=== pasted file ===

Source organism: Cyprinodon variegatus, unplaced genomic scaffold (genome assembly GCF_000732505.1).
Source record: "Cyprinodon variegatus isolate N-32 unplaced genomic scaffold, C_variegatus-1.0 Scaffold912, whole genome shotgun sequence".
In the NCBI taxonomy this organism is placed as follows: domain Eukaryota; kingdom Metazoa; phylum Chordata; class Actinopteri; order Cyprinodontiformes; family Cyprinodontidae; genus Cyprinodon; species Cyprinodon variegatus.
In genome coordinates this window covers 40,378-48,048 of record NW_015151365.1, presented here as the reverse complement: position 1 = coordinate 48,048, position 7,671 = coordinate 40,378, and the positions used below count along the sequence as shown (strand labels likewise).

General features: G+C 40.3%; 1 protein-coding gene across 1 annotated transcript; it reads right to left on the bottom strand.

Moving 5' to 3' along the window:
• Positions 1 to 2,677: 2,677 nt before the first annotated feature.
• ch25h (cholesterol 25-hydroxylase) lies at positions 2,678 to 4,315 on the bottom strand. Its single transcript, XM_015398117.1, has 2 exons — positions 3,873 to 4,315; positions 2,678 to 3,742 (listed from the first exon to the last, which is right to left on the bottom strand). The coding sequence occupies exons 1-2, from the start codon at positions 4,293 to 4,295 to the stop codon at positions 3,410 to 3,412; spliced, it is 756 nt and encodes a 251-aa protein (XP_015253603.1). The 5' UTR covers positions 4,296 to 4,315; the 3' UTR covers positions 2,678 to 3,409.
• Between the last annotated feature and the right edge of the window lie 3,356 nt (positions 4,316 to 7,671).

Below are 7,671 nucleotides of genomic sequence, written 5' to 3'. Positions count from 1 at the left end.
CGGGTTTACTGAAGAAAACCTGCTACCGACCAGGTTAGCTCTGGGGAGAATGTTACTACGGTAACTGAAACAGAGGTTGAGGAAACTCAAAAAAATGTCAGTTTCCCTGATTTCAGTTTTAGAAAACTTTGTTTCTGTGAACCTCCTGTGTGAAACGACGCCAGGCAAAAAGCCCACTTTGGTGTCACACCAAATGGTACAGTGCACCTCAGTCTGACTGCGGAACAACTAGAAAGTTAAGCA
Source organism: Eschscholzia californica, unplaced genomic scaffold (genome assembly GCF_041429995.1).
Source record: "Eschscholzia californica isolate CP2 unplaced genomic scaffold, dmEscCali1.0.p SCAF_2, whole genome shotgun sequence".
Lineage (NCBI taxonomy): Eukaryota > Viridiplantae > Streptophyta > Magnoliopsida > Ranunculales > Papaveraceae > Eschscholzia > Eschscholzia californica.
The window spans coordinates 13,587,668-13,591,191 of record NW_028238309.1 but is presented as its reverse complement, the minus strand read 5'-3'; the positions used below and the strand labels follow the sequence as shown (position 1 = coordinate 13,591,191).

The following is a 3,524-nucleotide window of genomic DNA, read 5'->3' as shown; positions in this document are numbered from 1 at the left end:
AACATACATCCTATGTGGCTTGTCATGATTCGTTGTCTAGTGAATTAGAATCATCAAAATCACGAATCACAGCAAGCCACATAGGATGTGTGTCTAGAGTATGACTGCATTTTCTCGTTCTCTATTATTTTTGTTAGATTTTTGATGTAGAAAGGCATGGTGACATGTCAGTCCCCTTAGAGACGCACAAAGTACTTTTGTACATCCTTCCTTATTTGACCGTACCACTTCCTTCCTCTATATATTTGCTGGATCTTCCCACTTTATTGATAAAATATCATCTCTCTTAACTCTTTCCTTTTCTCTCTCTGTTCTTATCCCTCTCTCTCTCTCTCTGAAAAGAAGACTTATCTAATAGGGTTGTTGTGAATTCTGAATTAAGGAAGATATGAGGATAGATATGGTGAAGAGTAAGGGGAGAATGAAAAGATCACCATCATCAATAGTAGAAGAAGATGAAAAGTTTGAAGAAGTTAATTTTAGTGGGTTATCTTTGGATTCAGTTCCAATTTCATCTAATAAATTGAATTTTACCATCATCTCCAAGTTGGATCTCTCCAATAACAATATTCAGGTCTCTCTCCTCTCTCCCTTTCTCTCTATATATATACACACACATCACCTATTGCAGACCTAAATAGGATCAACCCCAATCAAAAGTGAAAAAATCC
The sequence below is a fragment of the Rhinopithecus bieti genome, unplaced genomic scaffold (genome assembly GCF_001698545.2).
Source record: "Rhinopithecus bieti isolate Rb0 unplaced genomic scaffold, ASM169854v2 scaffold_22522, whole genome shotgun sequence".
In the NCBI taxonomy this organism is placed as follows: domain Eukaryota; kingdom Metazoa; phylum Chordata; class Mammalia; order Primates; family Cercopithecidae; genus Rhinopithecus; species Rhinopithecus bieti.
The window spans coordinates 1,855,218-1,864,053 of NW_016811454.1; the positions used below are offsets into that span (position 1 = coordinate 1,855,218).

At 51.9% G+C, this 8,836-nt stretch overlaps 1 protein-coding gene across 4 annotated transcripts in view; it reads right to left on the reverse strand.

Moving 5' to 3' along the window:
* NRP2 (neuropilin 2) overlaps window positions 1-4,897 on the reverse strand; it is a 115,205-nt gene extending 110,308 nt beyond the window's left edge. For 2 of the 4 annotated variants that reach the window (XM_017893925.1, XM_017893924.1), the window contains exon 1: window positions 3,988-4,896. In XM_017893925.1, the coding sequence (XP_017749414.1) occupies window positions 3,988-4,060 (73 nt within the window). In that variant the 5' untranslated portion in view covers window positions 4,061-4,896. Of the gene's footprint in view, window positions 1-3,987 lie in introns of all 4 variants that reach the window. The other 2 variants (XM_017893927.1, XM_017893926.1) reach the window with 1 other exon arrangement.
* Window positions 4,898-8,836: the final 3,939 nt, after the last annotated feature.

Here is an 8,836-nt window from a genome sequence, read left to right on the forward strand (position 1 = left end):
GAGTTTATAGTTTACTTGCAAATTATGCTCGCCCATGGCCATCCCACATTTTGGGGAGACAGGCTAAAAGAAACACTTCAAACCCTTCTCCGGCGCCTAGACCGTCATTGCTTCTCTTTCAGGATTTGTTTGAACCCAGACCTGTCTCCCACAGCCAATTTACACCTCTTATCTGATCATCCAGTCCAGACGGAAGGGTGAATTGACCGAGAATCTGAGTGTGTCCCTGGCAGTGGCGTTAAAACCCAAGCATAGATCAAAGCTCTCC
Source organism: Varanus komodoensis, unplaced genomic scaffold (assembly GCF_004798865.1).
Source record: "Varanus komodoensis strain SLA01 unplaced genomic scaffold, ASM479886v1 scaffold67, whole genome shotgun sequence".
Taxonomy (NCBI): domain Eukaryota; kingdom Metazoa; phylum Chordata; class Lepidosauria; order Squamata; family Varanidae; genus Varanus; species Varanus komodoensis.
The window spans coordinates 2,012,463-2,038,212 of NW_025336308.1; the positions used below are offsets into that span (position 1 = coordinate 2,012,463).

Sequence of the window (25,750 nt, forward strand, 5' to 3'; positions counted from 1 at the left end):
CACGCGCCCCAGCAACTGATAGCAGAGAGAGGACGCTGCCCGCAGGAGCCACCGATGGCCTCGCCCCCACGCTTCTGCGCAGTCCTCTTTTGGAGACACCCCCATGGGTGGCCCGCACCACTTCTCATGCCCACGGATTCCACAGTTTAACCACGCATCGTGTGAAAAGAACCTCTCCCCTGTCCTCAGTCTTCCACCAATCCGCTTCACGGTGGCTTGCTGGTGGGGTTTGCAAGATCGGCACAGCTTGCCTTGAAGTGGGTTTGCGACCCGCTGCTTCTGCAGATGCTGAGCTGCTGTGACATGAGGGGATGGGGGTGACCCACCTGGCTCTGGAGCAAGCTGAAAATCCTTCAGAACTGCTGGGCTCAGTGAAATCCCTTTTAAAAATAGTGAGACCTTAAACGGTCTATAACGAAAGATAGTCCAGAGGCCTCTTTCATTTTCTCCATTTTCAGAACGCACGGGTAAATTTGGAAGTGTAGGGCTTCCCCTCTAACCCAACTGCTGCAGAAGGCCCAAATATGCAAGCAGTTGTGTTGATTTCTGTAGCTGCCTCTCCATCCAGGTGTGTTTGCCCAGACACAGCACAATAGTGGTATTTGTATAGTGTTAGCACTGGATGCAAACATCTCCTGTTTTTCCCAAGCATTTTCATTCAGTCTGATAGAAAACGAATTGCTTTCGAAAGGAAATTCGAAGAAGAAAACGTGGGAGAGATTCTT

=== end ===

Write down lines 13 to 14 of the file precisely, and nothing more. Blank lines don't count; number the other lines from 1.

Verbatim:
Source record: "Eschscholzia californica isolate CP2 unplaced genomic scaffold, dmEscCali1.0.p SCAF_2, whole genome shotgun sequence".
Lineage (NCBI taxonomy): Eukaryota > Viridiplantae > Streptophyta > Magnoliopsida > Ranunculales > Papaveraceae > Eschscholzia > Eschscholzia californica.